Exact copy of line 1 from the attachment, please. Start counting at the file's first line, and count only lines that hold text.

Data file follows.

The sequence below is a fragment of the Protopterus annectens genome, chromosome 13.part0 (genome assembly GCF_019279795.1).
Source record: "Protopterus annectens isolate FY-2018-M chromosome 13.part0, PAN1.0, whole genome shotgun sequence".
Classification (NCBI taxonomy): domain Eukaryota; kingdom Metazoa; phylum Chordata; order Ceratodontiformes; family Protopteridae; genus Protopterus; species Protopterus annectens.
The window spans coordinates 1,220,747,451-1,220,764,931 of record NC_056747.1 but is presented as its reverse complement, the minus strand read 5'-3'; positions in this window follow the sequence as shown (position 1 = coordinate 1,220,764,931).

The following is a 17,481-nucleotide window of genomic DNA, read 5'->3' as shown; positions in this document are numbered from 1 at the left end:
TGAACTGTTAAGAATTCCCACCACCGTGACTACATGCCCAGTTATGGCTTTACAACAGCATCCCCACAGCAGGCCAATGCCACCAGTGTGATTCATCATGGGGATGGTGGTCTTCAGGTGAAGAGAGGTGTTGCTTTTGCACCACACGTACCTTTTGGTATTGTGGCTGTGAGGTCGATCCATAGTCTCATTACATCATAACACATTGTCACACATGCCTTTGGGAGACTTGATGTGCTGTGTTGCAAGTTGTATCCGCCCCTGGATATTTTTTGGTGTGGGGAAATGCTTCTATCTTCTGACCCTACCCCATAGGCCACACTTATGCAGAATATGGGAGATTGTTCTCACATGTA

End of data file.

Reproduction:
The sequence below is a fragment of the Protopterus annectens genome, chromosome 13.part0 (genome assembly GCF_019279795.1).